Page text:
This is a reminder that the North Carolina Genealogical Society has a page for contact information about local genealogical and historical societies, libraries, and archives. This page is intended as a resource for members and non-members of the Society, and as a way to connect those interested in North Carolina genealogy with relevant groups and institutions.
Currently, 162 groups and institutions are listed in the directory. Updates to the directory are available via RSS (really-simple syndication) at http://bit.ly/ncgs-directory.
To index and publish an alphabetical surname listing of all extant loose estates found within the North Carolina Archives county record series, in addition to those found within the colonial records of the Secretary of State and District Courts.
The NCGS has expanded its members-only offering of the NCGS Journal on its website.
Previously, members have been able to access PDFs of Journal issues released between the first issue (February 1975) and the November 2000 issue. The Journal is now available up to and including two years prior to the current membership year. This means that as of January 1st, 2010, the issues from 2001 through 2007 have been posted to the website. Every January, another year's worth of issues of the Journal will be posted.
The Journal issues on the web are full-text searchable on a per-issue basis.
To access the Journal, members need to log in, then click on either Publication > NCGS Journal in the top menu, or on NCGS Journal in the members-only side menu. If you are a current member, and are having problems logging into the site, please contact the Webmaster at firstname.lastname@example.org.
Loose Estates Records of North Carolina
Over the pasts four months, the Publications Committee has been working hard to create the database infrastructure to successfully begin utilizing volunteer efforts. Using indexes that were created by staff members at the NC State Archives beginning in 1992, our current database has an alphabetical listing of almost 60,000 estates. These entries are now in the second phase of the project — validation — which must be performed by individuals who can volunteer at the State Archives in Raleigh.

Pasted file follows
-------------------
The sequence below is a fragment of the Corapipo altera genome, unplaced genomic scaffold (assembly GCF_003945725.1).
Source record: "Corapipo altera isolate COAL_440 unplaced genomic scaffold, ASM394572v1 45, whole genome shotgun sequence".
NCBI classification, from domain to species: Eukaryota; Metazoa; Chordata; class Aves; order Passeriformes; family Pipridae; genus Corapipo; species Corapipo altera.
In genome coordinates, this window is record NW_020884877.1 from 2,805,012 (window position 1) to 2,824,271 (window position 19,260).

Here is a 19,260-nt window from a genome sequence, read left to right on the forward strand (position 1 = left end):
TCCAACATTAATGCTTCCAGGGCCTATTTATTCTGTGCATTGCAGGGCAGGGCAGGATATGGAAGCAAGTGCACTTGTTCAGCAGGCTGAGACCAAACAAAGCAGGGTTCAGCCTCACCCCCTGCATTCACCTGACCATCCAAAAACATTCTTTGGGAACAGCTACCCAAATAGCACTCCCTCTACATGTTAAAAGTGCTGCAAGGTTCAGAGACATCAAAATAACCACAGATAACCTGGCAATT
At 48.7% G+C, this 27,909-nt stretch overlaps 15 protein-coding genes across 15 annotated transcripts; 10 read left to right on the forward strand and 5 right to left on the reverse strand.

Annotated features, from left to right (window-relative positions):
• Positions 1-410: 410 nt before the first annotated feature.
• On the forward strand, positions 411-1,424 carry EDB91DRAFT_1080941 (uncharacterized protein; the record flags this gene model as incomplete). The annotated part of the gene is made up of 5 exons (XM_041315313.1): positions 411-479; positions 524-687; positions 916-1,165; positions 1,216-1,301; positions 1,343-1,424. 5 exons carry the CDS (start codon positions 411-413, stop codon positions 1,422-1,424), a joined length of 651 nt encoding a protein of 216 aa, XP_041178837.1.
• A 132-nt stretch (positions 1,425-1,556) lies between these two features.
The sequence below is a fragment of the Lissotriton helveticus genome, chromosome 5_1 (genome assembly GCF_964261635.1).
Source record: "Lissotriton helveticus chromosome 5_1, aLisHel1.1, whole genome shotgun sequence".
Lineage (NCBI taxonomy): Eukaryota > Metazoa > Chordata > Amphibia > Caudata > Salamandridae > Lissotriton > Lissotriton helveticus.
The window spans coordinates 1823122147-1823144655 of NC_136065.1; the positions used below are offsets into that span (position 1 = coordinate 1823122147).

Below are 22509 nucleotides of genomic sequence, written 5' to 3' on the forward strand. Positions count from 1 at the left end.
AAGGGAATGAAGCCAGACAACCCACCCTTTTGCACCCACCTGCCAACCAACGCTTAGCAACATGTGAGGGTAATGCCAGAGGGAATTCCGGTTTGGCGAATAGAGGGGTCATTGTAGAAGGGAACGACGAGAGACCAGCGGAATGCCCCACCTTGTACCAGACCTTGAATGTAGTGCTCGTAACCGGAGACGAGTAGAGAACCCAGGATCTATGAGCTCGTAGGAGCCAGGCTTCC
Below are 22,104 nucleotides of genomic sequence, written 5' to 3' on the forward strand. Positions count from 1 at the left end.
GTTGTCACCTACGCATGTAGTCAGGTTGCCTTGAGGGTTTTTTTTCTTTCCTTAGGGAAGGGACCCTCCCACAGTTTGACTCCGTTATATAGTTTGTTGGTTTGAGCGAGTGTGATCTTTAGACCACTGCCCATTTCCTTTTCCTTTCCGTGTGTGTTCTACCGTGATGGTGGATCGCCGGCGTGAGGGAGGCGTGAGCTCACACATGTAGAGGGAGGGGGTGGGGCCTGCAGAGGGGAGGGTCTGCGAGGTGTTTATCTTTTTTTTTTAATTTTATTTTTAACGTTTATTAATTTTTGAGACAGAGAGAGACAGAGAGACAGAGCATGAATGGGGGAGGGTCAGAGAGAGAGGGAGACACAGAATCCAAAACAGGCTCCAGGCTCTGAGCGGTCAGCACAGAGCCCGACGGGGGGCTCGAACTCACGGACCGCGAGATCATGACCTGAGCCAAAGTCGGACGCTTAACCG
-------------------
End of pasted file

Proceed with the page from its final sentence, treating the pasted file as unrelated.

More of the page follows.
It is estimated that when this project is complete, it will contain an alphabetical surname listing of approximately 500.000 estates! But this cannot happen without your help.
We Need Volunteers
This week, 30 volunteers were given their "first assignment." Most volunteers are borrowing microfilm through ILL and will begin abstracting the name and date of each testator's loose estate record county by county. Each reel requires about 2 volunteer hours to abstract. Won't you consider donating some volunteer hours? The NC State Library has made an exception to their lending program, and these films are being permitted to leave NC on loan. Our current volunteers live in over 9 states — including Illinois, Kansas, Washington, and Texas!
If you are interested in volunteering, or have questions on the project, please contact the Publications Chair Vickie Scott (email@example.com).
The North Carolina Archives has announced the launch of two online digital collections.
See the latest NC Archives blog article for details, North Carolina Newspaper Digitization Project. An excerpt of the article follows:
The North Carolina State Archives is very proud to announce a new online collection, the North Carolina Newspaper Digitization Project, and the North Carolina State Archives Digital Collections website, which will combine all of our digital collections housed in CONTENTdm. Begun in 2007, the purpose of the newspaper project was to digitize newspapers from our collections that were, up until that time, only available on microfilm. These materials are now available online and include papers dating from 1752-1890s from cities like Edenton (1787-1801), Fayetteville (1798-1795), Hillsboro (1786), New Bern (1751-1804), Salisbury (1799-1898), and Wilmington (1765-1816) - a total of 23,483 digital images that are keyword searchable. The project was made possible by a LSTA grant provided by the State Library of North Carolina.